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Researchers look at why some workers won’t take breaks

Photo: PeopleImages/iStockphoto

Waterloo, Ontario — For some workers, the push to maintain a high level of performance or focus takes precedence over taking a break.

That’s a finding of a recent study conducted by researchers at the University of Waterloo, who surveyed 107 workers to learn why they did and didn’t take breaks over a one-week period. They surveyed another 287 workers twice a day throughout the workweek to gauge sleep quality, fatigue, performance, workload and the number of breaks they take each day.

The top reason cited for not taking a break was job demands, which included a perceived lack of time. That was followed by “momentum” – the thought that a break would disrupt a task or a train of thought – and the desire to finish work quickly or meet a deadline.

The researchers also found that workers may resist taking breaks if they feel supervisors discourage breaks. Although there may be a misconception that breaks are unproductive, study co-author Vincent Phan notes in a press release, many employees take breaks because they’re committed to staying focused and maintaining high levels of performance.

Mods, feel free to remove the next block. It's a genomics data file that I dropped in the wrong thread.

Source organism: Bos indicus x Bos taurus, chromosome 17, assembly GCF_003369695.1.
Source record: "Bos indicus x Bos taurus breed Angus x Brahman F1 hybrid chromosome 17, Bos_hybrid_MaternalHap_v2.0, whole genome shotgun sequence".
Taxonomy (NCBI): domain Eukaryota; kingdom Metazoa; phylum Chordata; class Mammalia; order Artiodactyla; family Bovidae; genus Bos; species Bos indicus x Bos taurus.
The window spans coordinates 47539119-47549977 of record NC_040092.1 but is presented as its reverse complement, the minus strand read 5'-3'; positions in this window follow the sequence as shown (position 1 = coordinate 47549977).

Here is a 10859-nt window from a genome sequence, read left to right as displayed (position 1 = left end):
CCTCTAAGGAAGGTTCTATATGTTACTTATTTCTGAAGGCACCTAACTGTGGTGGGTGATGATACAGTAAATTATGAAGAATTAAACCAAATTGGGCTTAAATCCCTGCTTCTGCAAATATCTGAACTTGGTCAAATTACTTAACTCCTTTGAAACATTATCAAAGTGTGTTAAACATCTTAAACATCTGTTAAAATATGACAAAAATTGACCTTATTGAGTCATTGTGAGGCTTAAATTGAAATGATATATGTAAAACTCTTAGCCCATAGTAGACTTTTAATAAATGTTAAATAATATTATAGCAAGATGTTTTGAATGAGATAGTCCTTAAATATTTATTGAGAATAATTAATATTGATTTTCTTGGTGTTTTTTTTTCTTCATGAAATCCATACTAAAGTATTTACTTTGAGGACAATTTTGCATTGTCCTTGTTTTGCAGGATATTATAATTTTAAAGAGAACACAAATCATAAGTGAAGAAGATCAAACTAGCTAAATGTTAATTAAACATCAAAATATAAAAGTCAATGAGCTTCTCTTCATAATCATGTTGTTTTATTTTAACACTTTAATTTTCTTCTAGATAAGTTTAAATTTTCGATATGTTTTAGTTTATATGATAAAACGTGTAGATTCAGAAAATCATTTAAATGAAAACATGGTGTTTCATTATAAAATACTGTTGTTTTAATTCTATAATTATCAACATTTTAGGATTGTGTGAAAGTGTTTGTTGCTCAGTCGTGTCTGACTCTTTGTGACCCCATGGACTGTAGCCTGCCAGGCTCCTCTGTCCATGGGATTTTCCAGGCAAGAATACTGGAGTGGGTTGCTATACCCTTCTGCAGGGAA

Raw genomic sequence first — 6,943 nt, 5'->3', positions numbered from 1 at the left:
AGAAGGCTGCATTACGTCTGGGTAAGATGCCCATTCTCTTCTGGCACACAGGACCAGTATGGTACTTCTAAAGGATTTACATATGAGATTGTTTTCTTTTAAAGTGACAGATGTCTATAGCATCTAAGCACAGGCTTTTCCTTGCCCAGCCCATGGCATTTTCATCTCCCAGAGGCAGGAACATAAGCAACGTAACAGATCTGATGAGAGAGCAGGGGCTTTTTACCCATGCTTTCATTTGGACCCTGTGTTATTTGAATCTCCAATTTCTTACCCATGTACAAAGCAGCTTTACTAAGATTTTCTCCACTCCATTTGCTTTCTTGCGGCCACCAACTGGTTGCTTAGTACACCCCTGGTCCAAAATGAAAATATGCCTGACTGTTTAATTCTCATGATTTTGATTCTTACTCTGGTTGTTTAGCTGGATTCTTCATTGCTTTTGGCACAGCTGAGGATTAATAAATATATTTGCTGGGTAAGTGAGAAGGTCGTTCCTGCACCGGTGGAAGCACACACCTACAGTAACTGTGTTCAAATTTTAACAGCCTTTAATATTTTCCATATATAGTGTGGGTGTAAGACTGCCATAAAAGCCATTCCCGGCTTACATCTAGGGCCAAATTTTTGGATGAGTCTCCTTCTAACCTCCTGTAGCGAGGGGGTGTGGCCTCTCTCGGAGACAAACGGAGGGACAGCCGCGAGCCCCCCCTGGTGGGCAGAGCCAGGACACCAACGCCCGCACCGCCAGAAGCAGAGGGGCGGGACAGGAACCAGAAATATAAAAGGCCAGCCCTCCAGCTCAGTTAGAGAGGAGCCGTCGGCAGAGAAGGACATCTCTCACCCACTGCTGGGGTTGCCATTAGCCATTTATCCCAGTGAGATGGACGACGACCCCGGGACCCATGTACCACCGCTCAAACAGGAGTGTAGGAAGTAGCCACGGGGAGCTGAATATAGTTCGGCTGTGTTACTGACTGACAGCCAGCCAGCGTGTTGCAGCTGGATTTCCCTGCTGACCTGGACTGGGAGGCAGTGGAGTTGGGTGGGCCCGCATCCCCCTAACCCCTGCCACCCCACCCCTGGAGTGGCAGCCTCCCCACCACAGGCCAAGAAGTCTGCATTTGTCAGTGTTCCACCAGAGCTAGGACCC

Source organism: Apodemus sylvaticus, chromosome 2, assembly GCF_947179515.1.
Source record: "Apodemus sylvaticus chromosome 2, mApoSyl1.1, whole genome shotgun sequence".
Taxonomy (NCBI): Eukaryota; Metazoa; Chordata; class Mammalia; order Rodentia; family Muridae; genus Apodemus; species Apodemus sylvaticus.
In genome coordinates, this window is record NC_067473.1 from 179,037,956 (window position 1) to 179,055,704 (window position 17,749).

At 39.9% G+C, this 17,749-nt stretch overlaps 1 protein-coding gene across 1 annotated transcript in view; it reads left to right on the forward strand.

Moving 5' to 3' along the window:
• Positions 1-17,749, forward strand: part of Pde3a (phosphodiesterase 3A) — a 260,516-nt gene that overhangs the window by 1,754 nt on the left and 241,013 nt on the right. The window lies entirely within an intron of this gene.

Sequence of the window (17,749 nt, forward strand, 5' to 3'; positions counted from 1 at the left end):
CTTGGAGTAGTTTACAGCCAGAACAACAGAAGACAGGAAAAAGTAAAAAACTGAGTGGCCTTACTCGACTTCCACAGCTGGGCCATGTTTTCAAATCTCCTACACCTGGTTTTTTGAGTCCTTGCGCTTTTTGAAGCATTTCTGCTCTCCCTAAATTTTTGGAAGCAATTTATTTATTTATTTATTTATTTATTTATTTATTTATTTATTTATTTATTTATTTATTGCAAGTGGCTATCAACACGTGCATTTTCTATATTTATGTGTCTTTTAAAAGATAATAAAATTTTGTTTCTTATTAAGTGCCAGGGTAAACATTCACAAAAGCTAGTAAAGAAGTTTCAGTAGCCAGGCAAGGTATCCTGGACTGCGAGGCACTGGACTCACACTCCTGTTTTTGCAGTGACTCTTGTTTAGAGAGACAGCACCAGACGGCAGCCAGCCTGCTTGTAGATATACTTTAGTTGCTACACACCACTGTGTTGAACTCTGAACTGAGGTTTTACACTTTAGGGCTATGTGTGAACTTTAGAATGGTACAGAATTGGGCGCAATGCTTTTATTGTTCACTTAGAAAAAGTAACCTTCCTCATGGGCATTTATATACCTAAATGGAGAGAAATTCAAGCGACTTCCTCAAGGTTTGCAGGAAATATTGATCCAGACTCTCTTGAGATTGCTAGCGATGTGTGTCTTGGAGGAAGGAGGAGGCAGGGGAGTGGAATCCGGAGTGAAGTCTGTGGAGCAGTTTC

“We recognize that it may not always be possible for employees to take more breaks, but if employers can promote employee well-being by addressing the conditions that can make work unpleasant, they may be able to reduce the number of breaks needed,” said Phan, a doctoral candidate in industrial and organizational psychology at Waterloo.

The study was published online in the Journal of Business and Psychology.

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